#Edtech for #Edleaders: Network Planning and Installation

An information technology network is much like other technologies as the expertise needed to design and build it is much more specialized and expensive to than the expertise needed to manage and operate it once it exists. Consider how an IT system in a school is similar to an automobile. Planning and building each requires engineers and designers who have detailed expertise and expensive tools, but they are not needed after the automobile exists. Technicians who keep them operational have lesser (but still considerable skill) and tools. Users can take some minimal steps to keep both operational.

When designing new networks or major upgrades, most technology managers in schools will contract the services of network engineers. Typically, these professionals work for companies that also sell, install, and service the devices included in the engineer’s plans; so installations and upgrades tend to find schools entering into extended contractual relationships for service and repair work on the infrastructure. While these services are very expensive, after school leaders consider the cost of the devices and the potential liabilities of insecure networks, they recognize the value in this expense.

Network installation and upgrade projects are labor-intensive and may cause interruptions in network availability and usually necessitate technicians work throughout the building. To minimize the disruptions caused to teaching and learning, network projects can be scheduled during the times when the school is largely empty of students. The vendors whose engineers plan the installations and upgrades will also have large numbers of technicians available, so projects that require many hours of labor can be accomplished in small lengths of time through many workers.

Engineers design and technicians build IT networks. System administrators operate and manage the networks once they are installed. Serious problems are brought to the attention of the engineers who have more complete knowledge of the system to identify a solution, but most functionality can be sustained by individuals who have been properly trained and how have adequate resources.

A key aspect of planning and installing a network is mapping and documenting the network. IT networks are very interesting systems. From the inside (when connected to the network on a computer that has network sniffing software installed and running), the network addresses of devices can be located with precision and very quickly, but the physical location cannot be easily determined. From the outside (when looking at the physical device), there is no way to know with certainty its network address or the purpose it serves. A good network map will identify both the network address and physical location of devices (the devices will also be labeled with appropriate information) as well as an indication of the functions it serves. Most network devices (switches, routers, security appliances, access points, printers, and most other devices which are given static IP addresses) include a web server installed on a small computer in the device. By pointing a web browser to the devices’ IP address, system administrators can log on to a web page located on the device and that displays information so the system administrator can monitor its operation, change its configuration, and otherwise mange its operation. This interface can be used to supplement a network map, but it does not replace network documentation.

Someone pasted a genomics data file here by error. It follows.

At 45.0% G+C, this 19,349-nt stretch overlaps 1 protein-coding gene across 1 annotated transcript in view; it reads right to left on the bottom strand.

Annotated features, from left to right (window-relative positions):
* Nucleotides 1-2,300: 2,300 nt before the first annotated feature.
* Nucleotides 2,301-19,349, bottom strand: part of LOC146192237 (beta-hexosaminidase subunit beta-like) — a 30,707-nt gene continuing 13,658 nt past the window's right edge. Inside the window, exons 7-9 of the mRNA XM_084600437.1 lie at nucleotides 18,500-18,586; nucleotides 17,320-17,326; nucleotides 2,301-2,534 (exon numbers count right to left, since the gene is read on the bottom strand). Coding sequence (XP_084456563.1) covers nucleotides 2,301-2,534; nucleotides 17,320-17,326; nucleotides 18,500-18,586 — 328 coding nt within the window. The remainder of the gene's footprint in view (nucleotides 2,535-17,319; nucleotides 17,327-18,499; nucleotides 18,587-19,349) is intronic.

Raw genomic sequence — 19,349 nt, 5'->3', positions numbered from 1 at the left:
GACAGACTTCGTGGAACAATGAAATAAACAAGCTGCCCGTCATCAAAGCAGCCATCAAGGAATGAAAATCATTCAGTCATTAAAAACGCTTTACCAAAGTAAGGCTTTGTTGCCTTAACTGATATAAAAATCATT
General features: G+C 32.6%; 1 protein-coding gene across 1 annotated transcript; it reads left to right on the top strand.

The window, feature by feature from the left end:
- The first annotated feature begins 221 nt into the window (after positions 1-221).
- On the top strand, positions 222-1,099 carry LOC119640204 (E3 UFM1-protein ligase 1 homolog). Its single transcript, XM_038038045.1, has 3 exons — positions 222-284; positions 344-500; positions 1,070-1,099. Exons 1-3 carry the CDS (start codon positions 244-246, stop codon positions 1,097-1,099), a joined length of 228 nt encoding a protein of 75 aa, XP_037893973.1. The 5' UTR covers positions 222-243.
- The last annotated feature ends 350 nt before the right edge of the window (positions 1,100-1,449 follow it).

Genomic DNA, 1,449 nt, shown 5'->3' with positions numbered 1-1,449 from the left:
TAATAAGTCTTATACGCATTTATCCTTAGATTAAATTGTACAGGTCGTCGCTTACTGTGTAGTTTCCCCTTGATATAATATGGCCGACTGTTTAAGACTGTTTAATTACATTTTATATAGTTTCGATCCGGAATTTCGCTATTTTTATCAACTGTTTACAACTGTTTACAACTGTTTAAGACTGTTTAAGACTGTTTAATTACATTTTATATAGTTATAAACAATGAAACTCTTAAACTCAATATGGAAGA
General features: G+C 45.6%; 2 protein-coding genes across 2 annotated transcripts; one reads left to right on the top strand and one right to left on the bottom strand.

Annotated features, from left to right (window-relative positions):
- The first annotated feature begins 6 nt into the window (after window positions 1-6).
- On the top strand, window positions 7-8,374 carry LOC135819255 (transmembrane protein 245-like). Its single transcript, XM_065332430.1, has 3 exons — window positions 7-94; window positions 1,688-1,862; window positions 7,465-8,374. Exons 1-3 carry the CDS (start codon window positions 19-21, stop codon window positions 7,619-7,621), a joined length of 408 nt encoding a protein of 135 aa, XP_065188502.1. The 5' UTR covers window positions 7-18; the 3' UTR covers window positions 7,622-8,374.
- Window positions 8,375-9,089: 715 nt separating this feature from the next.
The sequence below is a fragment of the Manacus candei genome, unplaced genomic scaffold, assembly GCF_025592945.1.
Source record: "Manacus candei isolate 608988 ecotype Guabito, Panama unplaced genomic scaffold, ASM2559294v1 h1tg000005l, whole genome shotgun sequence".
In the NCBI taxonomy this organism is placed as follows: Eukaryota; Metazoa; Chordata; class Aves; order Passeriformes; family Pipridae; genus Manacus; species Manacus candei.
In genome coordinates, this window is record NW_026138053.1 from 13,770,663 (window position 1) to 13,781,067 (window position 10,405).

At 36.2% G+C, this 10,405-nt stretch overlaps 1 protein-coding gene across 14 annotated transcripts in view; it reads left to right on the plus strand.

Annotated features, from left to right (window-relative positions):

Network planning, including mapping, is an important part of managing IT resources is schools, but it is often not given the attention that it needs. IT professionals are typically overworked, so they spend much time addressing technology problems that are very pressing; the work of documenting the network can be left undone. While this is seemingly a necessary approach to resolving technology problems in schools, it can lead to greater difficulties later. When outside agencies need to access the network (perhaps because the system administrator is unavailable) or when the school seeks to document network resources and budget for network replacement, a network map can save many hours of work that is billed at a far greater rate than is earned by an IT professional employed by the school.